Learn the value you are providing to users before trying to get more of them. Yes…it is very tough to get their attention and get the answers – but you absolutely must, must, must figure out a way to do it.
We see sparks of value
Right around 17:31 we start hitting paydirt. Jason and I dig a little deeper and learn that a good percentage of the people using Crowdini keep using it – keep opening the emails, keep playing the game.
Upon review what is most interesting is MY reaction. After working with thousands of entrepreneurs I know that it is really, really difficult to keep users engaged with services like this. Here is what is going through my mind…
I don’t completely understand this service and I’m a bit skeptical about these metrics, but it sure sounds like Crowdini is on to something.
Companies use sweepstakes and prizes as incentives because they get a relatively high amount of consumer engagement for the cost. So what do I see?
- A startup with a new way to run game/contests that…
- Attracts 18–24 year-olds…
- And a segment of the users stay engaged for months.
Of course there are more unknowns than knowns, but somebody besides me is going to find this interesting as well.
Understanding this underlying value is more important than growth
My advice to Crowdini was to dig deeper and learn more about who and why people keep playing and to begin engaging brand/marketing managers about what they are learning. This is vastly more important than getting to X number of users, building more features, or raising money.
This is hard, tedious, boring, frustrating, unsexy (get the point?) work. If you find yourself in a similar situation you’re doing everything right. You won’t find the answers in Techcrunch, at your next meetup, by talking to investors, or at “growth hacking” conference. I don’t know the answers, Jason and Komra don’t know the answers, and the users themselves probably can’t articulate it.
But I know how to find them – by spending months engaging users and understanding their problems even better than they do.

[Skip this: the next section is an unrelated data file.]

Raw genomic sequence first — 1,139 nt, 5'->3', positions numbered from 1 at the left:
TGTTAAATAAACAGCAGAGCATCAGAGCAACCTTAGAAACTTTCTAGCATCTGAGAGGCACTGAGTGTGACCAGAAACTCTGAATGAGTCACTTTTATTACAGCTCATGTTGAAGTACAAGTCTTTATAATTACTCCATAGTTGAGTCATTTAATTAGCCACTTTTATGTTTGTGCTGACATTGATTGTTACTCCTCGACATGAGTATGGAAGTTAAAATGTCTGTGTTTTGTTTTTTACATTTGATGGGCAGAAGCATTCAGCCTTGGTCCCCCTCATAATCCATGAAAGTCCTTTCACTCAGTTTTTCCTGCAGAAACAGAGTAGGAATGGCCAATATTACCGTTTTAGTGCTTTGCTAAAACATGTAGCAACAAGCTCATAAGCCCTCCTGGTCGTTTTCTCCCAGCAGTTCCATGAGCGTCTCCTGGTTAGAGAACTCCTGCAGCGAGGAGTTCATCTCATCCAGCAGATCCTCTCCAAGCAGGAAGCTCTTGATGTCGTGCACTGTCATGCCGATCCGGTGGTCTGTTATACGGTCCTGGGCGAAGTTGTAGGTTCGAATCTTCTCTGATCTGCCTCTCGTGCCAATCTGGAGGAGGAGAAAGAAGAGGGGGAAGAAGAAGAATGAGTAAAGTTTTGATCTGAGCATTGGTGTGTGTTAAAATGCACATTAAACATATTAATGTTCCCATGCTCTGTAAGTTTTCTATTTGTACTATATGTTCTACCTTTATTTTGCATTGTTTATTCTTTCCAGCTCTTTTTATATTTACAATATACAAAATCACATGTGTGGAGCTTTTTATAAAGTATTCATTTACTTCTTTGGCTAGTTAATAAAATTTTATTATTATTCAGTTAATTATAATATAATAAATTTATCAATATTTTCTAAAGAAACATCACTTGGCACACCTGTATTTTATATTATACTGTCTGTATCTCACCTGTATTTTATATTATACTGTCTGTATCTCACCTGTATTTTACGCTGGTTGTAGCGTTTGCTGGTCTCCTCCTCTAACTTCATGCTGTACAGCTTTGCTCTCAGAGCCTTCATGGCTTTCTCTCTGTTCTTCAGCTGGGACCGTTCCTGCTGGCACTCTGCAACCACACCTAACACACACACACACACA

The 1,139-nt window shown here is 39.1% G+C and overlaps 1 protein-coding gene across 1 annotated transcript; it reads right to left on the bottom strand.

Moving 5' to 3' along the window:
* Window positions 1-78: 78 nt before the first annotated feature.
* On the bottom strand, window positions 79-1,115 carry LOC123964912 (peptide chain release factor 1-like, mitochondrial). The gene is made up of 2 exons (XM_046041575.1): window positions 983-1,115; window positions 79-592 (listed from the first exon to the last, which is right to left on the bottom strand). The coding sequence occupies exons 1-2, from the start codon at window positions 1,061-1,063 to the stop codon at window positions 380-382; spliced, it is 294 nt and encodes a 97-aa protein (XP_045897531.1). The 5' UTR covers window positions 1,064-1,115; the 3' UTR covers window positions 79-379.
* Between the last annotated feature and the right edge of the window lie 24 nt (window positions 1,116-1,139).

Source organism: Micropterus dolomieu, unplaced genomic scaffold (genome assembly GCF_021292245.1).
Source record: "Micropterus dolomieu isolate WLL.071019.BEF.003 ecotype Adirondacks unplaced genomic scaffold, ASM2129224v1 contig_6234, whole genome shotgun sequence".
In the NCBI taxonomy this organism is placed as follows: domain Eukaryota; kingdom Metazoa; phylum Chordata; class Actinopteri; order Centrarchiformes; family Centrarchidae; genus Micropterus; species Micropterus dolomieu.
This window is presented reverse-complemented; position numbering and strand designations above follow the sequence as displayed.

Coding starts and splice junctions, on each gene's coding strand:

Have some feedback for Jason and Komra?
I have a lot of respect for Jason and Komra – they’re (1) smart enough to ask for advice, and (2) care enough about helping others to record the call and share it.
If you have questions or advice for them you can schedule a call with Komra, tweet at @crowdini, or email them at firstname.lastname@example.org. In particular if you are a brand or marketing manager who runs campaigns or sweepstakes, please take a moment to reach out to them.
Epilogue – I get coaching advice from Gale Stafford
This is one of the first Startup Help calls I’ve recorded. I have no formal training in coaching, mentoring, etc., so I booked some time with Gale Stafford on SoHelpful to get his advice.
Gale helps people become better leaders and coaches, so he watched my conversation with Jason and gave me some feedback. We also recorded our call and Gale gave me some feedback on what I did and didn’t do well. I also had some basic questions about the differences between counselors, coaches, and mentors.
Summary of our discussion:
Counseling vs Coaching vs Mentoring
- Counseling is more clinical
- Mentoring is about providing specific direction
- Coaching is about having a partnership discussion, working together through a problem.
So I guess what I’m doing falls somewhere between coaching and mentoring.
Feedback for me
- Paraphrasing and asking for clarity is good.
- When doing Hangouts, either mute my mic or don’t keep saying “ummmm…okkk” because the video keeps shifting.
- I should work on being even less prescriptive: Offer ideas and wait for feedback. (I’ve been working on this – hard when our time is limited).